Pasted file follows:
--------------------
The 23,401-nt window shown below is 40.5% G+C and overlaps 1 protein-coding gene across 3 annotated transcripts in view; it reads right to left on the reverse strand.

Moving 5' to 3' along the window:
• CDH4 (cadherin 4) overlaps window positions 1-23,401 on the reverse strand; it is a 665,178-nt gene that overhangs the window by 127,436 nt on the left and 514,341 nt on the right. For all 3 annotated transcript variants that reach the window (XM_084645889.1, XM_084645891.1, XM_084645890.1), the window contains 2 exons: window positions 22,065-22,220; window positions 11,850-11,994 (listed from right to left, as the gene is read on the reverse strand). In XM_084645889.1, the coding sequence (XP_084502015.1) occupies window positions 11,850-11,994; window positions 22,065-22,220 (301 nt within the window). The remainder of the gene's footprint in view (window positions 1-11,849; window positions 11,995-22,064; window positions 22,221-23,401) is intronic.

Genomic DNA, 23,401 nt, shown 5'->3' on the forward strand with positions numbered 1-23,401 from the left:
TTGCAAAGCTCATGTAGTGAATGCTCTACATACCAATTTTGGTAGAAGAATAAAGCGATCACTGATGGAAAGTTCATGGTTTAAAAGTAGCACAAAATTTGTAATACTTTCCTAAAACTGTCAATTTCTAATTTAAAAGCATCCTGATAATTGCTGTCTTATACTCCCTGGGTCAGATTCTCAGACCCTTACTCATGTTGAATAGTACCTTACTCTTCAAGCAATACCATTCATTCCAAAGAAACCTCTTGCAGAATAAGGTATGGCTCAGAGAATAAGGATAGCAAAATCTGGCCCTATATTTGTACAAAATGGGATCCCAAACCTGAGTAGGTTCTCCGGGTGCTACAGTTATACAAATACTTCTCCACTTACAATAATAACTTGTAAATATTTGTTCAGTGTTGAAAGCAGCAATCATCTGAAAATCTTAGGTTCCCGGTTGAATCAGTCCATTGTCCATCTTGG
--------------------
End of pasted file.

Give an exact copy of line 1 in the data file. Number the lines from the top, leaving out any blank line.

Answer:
The 23,401-nt window shown below is 40.5% G+C and overlaps 1 protein-coding gene across 3 annotated transcripts in view; it reads right to left on the reverse strand.